Culture of Success: Response to the Letters to the Editor

Photo by: Public Domain Vectors

Photo by: Public Domain Vectors

It’s the most wonderful time of the year! There’s snow, the holidays are almost upon us – and it gets dark at 4:30 PM. Add in our mountains of assignments and extracurricular activities. Don’t forget the usual angst of being young, coupled with the craziness of today’s world (another shooting, more bad news about the climate, constant political strife, all that fun stuff).    

It’s no wonder that mental health issues are on the rise in young people.

Mental illness can be the result of a lot of things. Chemical imbalances, genetics, and traumatic experiences all contribute to your likelihood of developing a mental illness.

But it seems to me that, in today’s world, our culture plays a bigger role than ever before. Social media is a major factor, of course, as are the global issues that keep us up at night (re: shootings, climate, politics, etc.). But I think there’s some blame to be placed on our smaller world at Millikin and our national culture, too.

Think about it. We’ve created an environment in which constant success is expected. There’s no room for doubt, and the mistakes you make are documented online. We have convinced ourselves that anything less than perfection is failure.  

This is especially true in higher education. The pressure is on and subtle comparisons happen all the time. We brag about how many credits we’re taking, how many hours we’re working, how late we stayed up to do our homework. The implication is that if you aren’t also sacrificing sleep and sanity, then you aren’t trying hard enough.

It’s extremely toxic.

I don’t mean to act above this; I’m not. I’ve fallen into the same trap of comparison. I berate myself for going to bed before midnight. I wonder if I should sign up for more classes. If my friends can handle it, can’t I, too?

I feel bad when I’m not doing something school-related. If I’m not absolutely exhausted at the end of the day, I feel guilty. I only feel like I’m doing my best if I am completely burnt out.

That’s so messed up! I recognize this, but here I am, typing this article as I try to ignore the swell of panic at my long to-do list and the exhaustion that tells me I should take a break.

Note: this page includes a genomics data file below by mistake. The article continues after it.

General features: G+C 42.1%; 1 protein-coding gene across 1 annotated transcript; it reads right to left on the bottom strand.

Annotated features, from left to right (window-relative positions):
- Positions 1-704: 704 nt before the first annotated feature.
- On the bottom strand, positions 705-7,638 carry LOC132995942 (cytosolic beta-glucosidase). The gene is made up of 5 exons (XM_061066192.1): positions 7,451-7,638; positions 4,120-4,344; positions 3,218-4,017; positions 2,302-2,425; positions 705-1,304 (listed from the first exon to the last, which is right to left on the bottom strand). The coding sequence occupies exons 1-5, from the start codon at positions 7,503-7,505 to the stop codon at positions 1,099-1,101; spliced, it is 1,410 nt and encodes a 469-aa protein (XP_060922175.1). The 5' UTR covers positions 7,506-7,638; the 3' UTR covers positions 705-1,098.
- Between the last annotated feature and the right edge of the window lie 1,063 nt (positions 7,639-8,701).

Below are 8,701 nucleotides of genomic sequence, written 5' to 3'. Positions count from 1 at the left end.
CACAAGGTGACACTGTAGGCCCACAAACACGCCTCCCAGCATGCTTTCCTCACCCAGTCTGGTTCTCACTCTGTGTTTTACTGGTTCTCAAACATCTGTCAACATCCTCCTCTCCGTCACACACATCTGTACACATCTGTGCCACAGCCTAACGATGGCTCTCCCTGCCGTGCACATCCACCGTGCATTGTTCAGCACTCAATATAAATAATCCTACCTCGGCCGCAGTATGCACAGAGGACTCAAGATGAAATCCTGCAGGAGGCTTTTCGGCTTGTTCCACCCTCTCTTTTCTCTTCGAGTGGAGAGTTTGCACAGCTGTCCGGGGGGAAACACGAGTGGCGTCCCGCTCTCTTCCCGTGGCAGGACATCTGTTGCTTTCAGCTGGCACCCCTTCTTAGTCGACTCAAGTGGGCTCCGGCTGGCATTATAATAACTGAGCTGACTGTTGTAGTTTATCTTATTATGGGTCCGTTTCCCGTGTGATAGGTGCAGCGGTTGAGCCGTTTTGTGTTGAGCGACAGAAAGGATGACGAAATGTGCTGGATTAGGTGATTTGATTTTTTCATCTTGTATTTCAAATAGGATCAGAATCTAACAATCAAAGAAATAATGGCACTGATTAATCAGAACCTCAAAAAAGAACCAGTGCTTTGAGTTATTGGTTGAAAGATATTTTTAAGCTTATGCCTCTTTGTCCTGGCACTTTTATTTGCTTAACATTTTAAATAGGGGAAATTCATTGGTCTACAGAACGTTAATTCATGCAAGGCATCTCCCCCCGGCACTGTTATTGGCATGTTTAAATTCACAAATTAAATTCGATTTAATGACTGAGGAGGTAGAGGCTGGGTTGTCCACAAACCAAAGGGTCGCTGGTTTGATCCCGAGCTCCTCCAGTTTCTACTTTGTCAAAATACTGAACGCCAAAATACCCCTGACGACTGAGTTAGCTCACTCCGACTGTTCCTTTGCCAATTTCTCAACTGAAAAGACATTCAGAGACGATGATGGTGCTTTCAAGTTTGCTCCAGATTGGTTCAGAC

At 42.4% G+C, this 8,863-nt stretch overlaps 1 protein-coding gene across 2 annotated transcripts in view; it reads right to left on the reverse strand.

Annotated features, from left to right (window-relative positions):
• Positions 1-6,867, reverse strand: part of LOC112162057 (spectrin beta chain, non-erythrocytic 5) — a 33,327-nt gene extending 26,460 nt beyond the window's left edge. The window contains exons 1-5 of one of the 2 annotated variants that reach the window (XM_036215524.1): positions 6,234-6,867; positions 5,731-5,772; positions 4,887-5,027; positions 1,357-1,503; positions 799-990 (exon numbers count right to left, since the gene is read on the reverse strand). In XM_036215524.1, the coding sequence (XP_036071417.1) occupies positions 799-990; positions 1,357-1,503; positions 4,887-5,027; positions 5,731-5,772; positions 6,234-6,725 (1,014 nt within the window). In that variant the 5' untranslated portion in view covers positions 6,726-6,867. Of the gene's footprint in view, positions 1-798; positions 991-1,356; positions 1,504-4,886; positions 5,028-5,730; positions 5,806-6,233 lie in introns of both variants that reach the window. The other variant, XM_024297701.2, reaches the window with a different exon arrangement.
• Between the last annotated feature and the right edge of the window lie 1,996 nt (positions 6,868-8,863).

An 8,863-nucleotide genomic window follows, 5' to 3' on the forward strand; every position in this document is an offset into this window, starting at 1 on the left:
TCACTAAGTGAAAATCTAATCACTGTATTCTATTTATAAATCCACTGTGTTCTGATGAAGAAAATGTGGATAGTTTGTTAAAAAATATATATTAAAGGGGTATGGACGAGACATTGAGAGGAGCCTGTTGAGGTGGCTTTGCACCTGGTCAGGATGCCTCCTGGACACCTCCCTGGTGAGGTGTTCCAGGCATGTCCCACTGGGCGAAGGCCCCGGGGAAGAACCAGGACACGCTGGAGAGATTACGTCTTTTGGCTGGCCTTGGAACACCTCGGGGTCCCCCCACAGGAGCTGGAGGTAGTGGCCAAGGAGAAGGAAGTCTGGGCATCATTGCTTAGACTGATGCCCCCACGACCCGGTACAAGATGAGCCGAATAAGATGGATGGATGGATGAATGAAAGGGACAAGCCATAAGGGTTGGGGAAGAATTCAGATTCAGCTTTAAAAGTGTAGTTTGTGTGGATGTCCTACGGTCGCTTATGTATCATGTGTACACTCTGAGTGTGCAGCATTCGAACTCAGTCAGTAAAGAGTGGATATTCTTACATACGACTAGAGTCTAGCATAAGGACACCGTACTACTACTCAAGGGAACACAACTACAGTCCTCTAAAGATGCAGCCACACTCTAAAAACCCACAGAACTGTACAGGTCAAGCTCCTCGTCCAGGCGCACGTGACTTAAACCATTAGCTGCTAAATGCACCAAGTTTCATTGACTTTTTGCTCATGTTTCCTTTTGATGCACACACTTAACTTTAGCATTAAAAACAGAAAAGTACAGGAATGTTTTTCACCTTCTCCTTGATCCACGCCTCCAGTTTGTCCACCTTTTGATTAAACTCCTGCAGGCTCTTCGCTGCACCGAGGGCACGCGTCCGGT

In the bustle of our daily lives, it’s good to step back every now and then and take inventory. It’s like the record-scratch-freeze-frame moment at the beginning of movies. “Yup, that’s me. You might be wondering how I got here.”

How did I get here? How did I develop such an unhealthy mindset?

I think it comes down to our culture. We expect so much from ourselves. We have created a society – both at Millikin and on a national level – that prioritizes outward signs of success. Forget how you feel. How much have you accomplished?

Additionally, we emphasize the importance of identity to an unhealthy degree. We encourage people to explore their identity, then finalize and label it. Of course, we should all strive to know who we are. But this expectation – that you know, without a doubt, everything that you want and need and stand for – can weigh really heavy. 

This is especially hard on college students. We’re young and still trying to figure everything out. But if you don’t know who you are and what you want out of life, then you feel like you’re somehow behind. 

That’s flawed for a lot of reasons, we’re human beings, our identities change as we grow, etc., but also because this is the time when we aren’t necessarily supposed to know everything. This is when we’re supposed to be exploring. So why do we make people feel bad when they’re still figuring it out?  

Maybe it’s because we’re trying to make ourselves feel better for not really knowing, either.    

There is no timeline here. Life isn’t a race. And yet we’re all pushing toward the next marker, casting furtive glances at one another, comparing ourselves and hoping that we can keep up. This pressure has created an environment that can be extremely overwhelming.

While our culture is probably not the primary cause of our generation’s increased mental health issues, it definitely plays a role. We’re so preoccupied by our need for outward success that we don’t give ourselves permission to be young and messy and unsure. Furthermore, we don’t recognize that we’re unhappy until we’re really struggling.  

As we approach the holiday season (and the winter solstice, thank God; sunlight will return soon!), I’m making an early New Year’s resolution. No more comparisons. No more guilt. If I’m tired, I’m going to sleep instead of pushing myself to burnout. I am going to take care of myself. I will prove that failure happens and it sucks but I will survive it.

Next year, let’s cut ourselves some slack. We’ll figure it out; it will all come together. And in the meantime, there’s something kind of awesome about being in the middle of the mess.